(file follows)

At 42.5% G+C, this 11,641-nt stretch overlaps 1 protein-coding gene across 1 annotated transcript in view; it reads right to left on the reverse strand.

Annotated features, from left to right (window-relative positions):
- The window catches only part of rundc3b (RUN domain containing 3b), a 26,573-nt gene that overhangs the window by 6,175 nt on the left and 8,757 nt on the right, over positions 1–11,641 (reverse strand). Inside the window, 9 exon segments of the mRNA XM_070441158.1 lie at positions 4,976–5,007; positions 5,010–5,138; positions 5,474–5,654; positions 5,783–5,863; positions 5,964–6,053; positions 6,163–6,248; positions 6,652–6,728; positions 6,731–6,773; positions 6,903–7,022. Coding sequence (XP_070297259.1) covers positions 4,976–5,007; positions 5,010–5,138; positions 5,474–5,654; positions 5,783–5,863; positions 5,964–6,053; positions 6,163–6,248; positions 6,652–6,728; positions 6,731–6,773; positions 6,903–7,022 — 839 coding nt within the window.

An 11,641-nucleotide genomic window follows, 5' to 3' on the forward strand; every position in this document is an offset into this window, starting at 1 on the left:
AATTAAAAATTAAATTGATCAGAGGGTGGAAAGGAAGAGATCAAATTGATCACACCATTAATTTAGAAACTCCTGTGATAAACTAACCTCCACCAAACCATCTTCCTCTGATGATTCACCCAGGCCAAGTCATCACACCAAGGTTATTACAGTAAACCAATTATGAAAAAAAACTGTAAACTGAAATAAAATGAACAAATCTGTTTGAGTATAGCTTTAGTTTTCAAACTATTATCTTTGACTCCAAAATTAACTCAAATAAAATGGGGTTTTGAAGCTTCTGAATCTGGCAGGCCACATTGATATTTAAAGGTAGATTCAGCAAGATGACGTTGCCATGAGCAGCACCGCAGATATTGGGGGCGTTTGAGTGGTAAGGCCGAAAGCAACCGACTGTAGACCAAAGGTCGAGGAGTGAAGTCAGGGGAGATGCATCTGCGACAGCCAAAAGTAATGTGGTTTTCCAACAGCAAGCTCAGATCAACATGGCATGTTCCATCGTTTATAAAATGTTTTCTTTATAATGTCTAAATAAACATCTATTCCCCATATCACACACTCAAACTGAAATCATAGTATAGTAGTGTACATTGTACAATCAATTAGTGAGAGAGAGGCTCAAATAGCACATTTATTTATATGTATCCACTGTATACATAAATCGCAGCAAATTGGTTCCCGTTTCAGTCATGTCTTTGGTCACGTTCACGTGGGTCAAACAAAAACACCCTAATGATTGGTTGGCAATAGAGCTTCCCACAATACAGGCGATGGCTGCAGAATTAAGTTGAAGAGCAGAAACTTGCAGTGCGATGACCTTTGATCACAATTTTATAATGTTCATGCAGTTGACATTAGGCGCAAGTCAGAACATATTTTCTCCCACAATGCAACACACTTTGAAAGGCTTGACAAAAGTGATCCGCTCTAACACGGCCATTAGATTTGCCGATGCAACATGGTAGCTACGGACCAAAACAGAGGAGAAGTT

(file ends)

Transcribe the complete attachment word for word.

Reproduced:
At 42.5% G+C, this 11,641-nt stretch overlaps 1 protein-coding gene across 1 annotated transcript in view; it reads right to left on the reverse strand.

Annotated features, from left to right (window-relative positions):
- The window catches only part of rundc3b (RUN domain containing 3b), a 26,573-nt gene that overhangs the window by 6,175 nt on the left and 8,757 nt on the right, over positions 1–11,641 (reverse strand). Inside the window, 9 exon segments of the mRNA XM_070441158.1 lie at positions 4,976–5,007; positions 5,010–5,138; positions 5,474–5,654; positions 5,783–5,863; positions 5,964–6,053; positions 6,163–6,248; positions 6,652–6,728; positions 6,731–6,773; positions 6,903–7,022. Coding sequence (XP_070297259.1) covers positions 4,976–5,007; positions 5,010–5,138; positions 5,474–5,654; positions 5,783–5,863; positions 5,964–6,053; positions 6,163–6,248; positions 6,652–6,728; positions 6,731–6,773; positions 6,903–7,022 — 839 coding nt within the window.

An 11,641-nucleotide genomic window follows, 5' to 3' on the forward strand; every position in this document is an offset into this window, starting at 1 on the left:
AATTAAAAATTAAATTGATCAGAGGGTGGAAAGGAAGAGATCAAATTGATCACACCATTAATTTAGAAACTCCTGTGATAAACTAACCTCCACCAAACCATCTTCCTCTGATGATTCACCCAGGCCAAGTCATCACACCAAGGTTATTACAGTAAACCAATTATGAAAAAAAACTGTAAACTGAAATAAAATGAACAAATCTGTTTGAGTATAGCTTTAGTTTTCAAACTATTATCTTTGACTCCAAAATTAACTCAAATAAAATGGGGTTTTGAAGCTTCTGAATCTGGCAGGCCACATTGATATTTAAAGGTAGATTCAGCAAGATGACGTTGCCATGAGCAGCACCGCAGATATTGGGGGCGTTTGAGTGGTAAGGCCGAAAGCAACCGACTGTAGACCAAAGGTCGAGGAGTGAAGTCAGGGGAGATGCATCTGCGACAGCCAAAAGTAATGTGGTTTTCCAACAGCAAGCTCAGATCAACATGGCATGTTCCATCGTTTATAAAATGTTTTCTTTATAATGTCTAAATAAACATCTATTCCCCATATCACACACTCAAACTGAAATCATAGTATAGTAGTGTACATTGTACAATCAATTAGTGAGAGAGAGGCTCAAATAGCACATTTATTTATATGTATCCACTGTATACATAAATCGCAGCAAATTGGTTCCCGTTTCAGTCATGTCTTTGGTCACGTTCACGTGGGTCAAACAAAAACACCCTAATGATTGGTTGGCAATAGAGCTTCCCACAATACAGGCGATGGCTGCAGAATTAAGTTGAAGAGCAGAAACTTGCAGTGCGATGACCTTTGATCACAATTTTATAATGTTCATGCAGTTGACATTAGGCGCAAGTCAGAACATATTTTCTCCCACAATGCAACACACTTTGAAAGGCTTGACAAAAGTGATCCGCTCTAACACGGCCATTAGATTTGCCGATGCAACATGGTAGCTACGGACCAAAACAGAGGAGAAGTT